Because Stage Three of the project envisages Bendigo trains running express from Ballarat to Melbourne, passengers will at that point be offered an even speedier express service to Melbourne.

It is envisaged that as per present services, demand to Melton and Rockbank would not initially warrant all services stopping there. Accordingly, Ballarat-Melbourne travelers would have a choice of "two stop" or "four stop" services, and ultimately also an express service.

Ballarat - Melbourne with four stops via HSR travel time 48 minutes down from 72. Save 24 minutes.
Ballarat - Melbourne with two stops via HSR travel time 42 minutes. Save 30 minutes.
Ballarat - Melbourne HSR Express travel time 36 minutes. Save 36 minutes. Travel time HALVED.

If that sort of quantum change isn't enough to induce the kind of responses we are looking for with this policy, well I'm keen to hear of any policy that could possibly do MORE...

Please note also that these time savings are predicated on speeds of ONLY 200 km/h. The likelihood of being able to build a network attaining speeds of up to 250 km/h without much incremental expense is extremely high. So these estimates are at the PESSIMISTIC end of the spectrum. The reality SHOULD be even better.

Proposed Victorian High-Speed Rail - Urban Section

STAGE TWO - Geelong to Deer Park

Stops
Lara
Little River
Avalon Airport
Ardeer*
Deer Park*
Tarneit*
Wyndham Vale*
*to be serviced by Metro in future

Distance
61.3 km new track

Projected Cost
$4.5bn 

Time Savings
As per Stage One, not all these stations demand being serviced by every train. It is envisaged travelers from Geelong would have the option of an "Express" service to Melbourne stopping only at Avalon Airport, in addition to the slightly longer services.

Geelong - Melbourne with six stops travel time 42 minutes, down from 62. Save 20 minutes
Geelong - Melbourne with four stops travel time 36 minutes, down from 62. Save 26 minutes
Geelong - Melbourne with one stop travel time 27 minutes, down from 62. Save 35 minutes. Travel Time more than HALVED.

STAGE THREE - Bendigo to Ballarat

High Speed Rail Stage Three (red), showing alternative ex. Daylesford route (light blue)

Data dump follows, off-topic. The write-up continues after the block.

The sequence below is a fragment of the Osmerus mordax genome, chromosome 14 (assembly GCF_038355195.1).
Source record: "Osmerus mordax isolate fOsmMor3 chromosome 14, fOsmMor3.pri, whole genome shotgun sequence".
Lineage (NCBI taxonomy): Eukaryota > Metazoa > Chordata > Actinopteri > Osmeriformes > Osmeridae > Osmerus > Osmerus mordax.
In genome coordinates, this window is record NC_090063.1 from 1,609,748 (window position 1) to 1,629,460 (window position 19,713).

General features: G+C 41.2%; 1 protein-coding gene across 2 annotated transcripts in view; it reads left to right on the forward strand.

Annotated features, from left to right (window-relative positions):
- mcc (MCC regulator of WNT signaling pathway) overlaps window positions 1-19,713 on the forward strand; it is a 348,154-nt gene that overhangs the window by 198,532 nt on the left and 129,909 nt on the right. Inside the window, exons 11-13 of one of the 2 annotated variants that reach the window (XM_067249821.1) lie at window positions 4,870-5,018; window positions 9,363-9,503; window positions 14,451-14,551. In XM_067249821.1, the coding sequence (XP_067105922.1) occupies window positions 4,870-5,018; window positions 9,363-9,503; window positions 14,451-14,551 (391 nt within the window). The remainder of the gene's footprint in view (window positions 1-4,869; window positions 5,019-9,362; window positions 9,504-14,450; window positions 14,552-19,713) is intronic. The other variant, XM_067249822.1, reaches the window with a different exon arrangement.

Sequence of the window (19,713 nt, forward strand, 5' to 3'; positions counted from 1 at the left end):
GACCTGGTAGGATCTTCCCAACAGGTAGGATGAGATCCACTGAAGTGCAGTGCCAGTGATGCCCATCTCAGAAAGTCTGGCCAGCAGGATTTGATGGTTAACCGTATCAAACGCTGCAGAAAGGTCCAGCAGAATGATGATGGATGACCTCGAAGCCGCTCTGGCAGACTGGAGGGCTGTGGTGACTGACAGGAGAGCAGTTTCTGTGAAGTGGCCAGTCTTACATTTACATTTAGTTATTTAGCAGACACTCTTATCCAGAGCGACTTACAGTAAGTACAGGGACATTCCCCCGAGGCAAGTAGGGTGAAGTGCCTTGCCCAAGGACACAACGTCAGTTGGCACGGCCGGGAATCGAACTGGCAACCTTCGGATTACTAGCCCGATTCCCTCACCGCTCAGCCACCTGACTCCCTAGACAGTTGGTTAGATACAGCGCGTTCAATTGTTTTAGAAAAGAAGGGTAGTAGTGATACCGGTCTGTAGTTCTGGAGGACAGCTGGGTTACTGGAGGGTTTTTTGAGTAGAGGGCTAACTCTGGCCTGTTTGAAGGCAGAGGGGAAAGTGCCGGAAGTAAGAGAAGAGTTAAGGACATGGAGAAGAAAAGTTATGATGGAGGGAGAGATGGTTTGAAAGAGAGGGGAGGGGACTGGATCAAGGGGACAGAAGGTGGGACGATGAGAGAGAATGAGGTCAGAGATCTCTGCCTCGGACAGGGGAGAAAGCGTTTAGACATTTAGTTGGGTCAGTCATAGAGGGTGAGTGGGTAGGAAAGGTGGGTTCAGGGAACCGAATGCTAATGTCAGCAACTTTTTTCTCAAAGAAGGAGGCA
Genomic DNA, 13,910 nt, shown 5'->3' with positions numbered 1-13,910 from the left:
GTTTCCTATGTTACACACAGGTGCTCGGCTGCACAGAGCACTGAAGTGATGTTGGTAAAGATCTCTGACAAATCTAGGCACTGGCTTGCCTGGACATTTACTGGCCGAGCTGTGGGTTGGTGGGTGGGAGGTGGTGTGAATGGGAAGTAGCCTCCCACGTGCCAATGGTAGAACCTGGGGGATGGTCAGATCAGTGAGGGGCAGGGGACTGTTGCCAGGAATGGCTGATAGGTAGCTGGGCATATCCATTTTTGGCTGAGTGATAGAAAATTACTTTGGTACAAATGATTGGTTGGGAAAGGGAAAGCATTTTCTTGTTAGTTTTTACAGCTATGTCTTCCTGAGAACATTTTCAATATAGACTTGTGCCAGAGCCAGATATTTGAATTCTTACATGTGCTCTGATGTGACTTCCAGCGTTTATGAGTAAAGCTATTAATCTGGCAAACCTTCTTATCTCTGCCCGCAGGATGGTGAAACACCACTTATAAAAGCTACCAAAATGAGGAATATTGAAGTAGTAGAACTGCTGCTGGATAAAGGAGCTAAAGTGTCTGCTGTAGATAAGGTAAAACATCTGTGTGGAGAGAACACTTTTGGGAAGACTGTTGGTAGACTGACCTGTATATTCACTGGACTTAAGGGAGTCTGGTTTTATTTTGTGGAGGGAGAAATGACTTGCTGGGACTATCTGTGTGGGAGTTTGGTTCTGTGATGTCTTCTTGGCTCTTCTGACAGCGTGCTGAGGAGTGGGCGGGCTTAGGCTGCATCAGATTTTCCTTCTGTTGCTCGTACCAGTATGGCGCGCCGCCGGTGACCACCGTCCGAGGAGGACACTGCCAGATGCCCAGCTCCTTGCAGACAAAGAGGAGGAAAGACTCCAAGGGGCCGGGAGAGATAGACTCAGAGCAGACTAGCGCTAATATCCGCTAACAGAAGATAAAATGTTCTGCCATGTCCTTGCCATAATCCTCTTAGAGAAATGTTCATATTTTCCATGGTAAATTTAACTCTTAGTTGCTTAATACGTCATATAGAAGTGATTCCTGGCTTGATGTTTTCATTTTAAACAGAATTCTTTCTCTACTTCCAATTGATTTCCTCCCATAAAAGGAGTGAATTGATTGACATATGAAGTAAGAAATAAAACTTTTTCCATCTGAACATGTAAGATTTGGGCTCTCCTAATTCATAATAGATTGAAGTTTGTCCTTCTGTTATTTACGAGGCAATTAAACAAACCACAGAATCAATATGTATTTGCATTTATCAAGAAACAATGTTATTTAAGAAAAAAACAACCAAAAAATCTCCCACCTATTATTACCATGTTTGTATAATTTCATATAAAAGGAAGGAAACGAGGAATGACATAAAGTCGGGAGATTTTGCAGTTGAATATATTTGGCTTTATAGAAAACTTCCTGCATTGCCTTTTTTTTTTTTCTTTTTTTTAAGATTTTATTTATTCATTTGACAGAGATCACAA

and proposed national HSR alignment (dark blue)

Stops
Kangaroo Flat
Castlemaine
Daylesford?
Ballarat
Service would run express Ballarat-Melbourne

Distance
123.5 km  via Daylesford

Projected Cost
$6.9bn 

Time Savings
Bendigo - Melbourne via Daylesford with four stops travel time 86 minutes down from 112,
save 26 minutes.
Bendigo - Melbourne ex Daylesford with three stops travel time 77 minutes down from 112,
save 35 minutes.

 

Directing Victoria's and Melbourne's Growth

So, the proposal would then set us up with the following:

Designated Regional Commuter Centers 
Greater Ballarat, Greater Geelong, Greater Bendigo, Lara, Little River, Ballan, Bacchus Marsh and Castlemaine.
NB I wouldn't propose significant residential development for Daylesford, where preserving and enhancing Tourism and Heritage values should be the objective.

Urban Fringe Stations with Fast Rail Access
Ardeer, Deer Park, Melton, Rockbank, Tarneit, Wyndham Vale 

Looking beyond this though, while it will be these designated commuter cities that stand to benefit most economically and socially from fast rail access to Melbourne, travel times will be reduced significantly to a vast range of regional towns that would it is envisaged retain their existing V/Line service as a shuttle to the nearest major center.

So, we should actually see benefits accrue to Swan Hill and Echuca, Ararat, Maryborough, all of which would still be a relatively short hop to being on the High Speed Network, and even further flung places on the network like Colac and Warrnambool should benefit proportionately also.

Proposed Northern Victorian High-Speed Rail with V/Line Shuttles (yellow)
and proposed national HSR alignment (blue)

Proposed Southern Victorian High-Speed Rail with V/Line Shuttles (yellow)

What About Freight?

Ripping up the tracks to accomodate the HSR should be easy enough, but what about freight to places like Ballarat and all the towns they serve? I don't believe it has been attempted anywhere in the world, but there would be no reason not to run a high speed freight service along this route also as per demand, in fact there would be a lot of reasons for.

Doing so would be the prelude to one way a national HSR may someday happen. We've seen the cost-benefits don't stack up, but they MIGHT if we could incorporate inter-capital HSR freight as a means to removing a large amount of the truck traffic from our highways, resulting in lower maintenance, fewer accidents, air particulates, etc.

Not to mention we'd possess an absolute world beating eastern seabord freight network by way of national competitive advantage. Because doing this initially Sydney-Canberra ought to make sense on a similar basis to the above, and if we've gone as far as Bendigo, building the extra stretch in the middle might make sense down the track.

I dunno. To my eye, all of this seems to offer a lot more concrete than any of the nebulous and largely non-public benefits we've yet heard of associated with building a national HSR network. What do readers think?